Michigan Gov. Jennifer Granholm has dealt this year with a short-lived government shutdown, the bankruptcy of two of the state's iconic businesses and a recall attempt.
As jobs and revenue have disappeared, the Democrat has focused on moving Michigan toward a future where workers are building electric car batteries, wind turbines and solar panels along with the cars and trucks that defined the state's past.
"The lesson of this year has been so stark ... diversify or die," Granholm told reporters Tuesday during her annual year-end interview. "We are building a new Michigan."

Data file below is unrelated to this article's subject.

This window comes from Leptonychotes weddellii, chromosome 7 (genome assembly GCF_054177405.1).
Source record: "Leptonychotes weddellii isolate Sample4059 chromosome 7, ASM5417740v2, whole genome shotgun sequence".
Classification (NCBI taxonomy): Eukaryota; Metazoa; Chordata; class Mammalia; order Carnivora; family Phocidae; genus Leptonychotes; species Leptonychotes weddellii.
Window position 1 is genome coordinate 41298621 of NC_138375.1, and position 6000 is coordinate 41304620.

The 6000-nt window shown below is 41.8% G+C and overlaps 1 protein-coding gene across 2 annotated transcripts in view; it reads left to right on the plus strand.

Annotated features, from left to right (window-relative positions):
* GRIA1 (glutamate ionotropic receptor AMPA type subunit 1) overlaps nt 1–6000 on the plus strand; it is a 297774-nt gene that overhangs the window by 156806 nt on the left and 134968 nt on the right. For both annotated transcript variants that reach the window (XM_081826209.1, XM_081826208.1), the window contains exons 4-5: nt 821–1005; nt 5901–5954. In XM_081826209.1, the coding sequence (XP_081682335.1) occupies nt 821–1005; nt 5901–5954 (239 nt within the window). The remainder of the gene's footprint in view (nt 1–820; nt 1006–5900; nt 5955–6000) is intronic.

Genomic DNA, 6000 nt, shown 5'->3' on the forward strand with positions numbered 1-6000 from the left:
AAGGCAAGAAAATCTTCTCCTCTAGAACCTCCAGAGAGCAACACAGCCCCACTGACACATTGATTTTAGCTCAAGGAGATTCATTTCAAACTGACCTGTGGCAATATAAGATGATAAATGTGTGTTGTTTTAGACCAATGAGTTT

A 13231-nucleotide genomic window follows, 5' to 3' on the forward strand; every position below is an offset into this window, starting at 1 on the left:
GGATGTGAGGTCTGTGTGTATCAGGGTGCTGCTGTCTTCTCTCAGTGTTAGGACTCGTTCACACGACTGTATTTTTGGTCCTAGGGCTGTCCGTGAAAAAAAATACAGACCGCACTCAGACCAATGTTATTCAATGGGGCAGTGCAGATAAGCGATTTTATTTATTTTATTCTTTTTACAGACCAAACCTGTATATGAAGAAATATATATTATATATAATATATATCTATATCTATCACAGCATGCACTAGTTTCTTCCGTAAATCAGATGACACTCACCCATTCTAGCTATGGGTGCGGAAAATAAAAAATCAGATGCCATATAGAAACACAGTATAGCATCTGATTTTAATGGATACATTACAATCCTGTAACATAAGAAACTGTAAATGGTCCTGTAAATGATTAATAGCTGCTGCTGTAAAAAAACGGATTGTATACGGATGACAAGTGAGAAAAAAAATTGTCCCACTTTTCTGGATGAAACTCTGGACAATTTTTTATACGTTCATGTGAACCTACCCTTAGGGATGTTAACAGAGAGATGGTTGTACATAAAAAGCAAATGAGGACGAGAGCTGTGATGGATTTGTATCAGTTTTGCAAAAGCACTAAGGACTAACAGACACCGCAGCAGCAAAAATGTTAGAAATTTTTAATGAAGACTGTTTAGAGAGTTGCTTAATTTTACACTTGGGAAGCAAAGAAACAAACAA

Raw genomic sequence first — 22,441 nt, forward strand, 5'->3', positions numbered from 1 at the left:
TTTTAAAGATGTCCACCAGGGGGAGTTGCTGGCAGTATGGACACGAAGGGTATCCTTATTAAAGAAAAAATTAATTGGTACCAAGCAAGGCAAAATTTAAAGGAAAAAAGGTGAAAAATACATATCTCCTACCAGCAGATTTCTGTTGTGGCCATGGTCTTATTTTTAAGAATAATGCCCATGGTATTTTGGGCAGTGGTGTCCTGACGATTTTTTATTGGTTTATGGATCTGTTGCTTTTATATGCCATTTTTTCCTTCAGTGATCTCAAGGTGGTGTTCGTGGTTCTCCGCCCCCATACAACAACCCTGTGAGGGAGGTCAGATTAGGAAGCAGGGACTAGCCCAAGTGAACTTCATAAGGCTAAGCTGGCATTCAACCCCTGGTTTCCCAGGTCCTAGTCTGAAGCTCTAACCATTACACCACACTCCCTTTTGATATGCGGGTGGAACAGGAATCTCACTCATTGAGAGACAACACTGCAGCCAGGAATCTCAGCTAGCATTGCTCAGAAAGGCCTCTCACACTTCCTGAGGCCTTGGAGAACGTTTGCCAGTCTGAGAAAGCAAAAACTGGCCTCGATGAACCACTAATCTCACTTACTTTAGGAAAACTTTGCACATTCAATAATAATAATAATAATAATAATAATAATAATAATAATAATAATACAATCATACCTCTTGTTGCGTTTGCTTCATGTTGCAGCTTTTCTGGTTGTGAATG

With just one year left to build her own legacy before her second term in office expires, it's unclear if Granholm will be remembered for her efforts to transform Michigan's economy or for being unable to keep the state's investments in education, public safety and the arts from nose-diving.
Granholm lost battles and political points this year when she was unable to get the Republican-led Senate — or even the Democratic-controlled House — to heed her ideas for raising more revenue and alleviating cuts to local governments and education.
The Legislature's inability to find common ground led to the second government shutdown in the past three budget years, and pushed Granholm into a series of visits around the state this fall exhorting local officials, parents and college students to tell lawmakers to restore money for K-12 schools, Promise Grant college scholarships and revenue-sharing payments for police and fire services.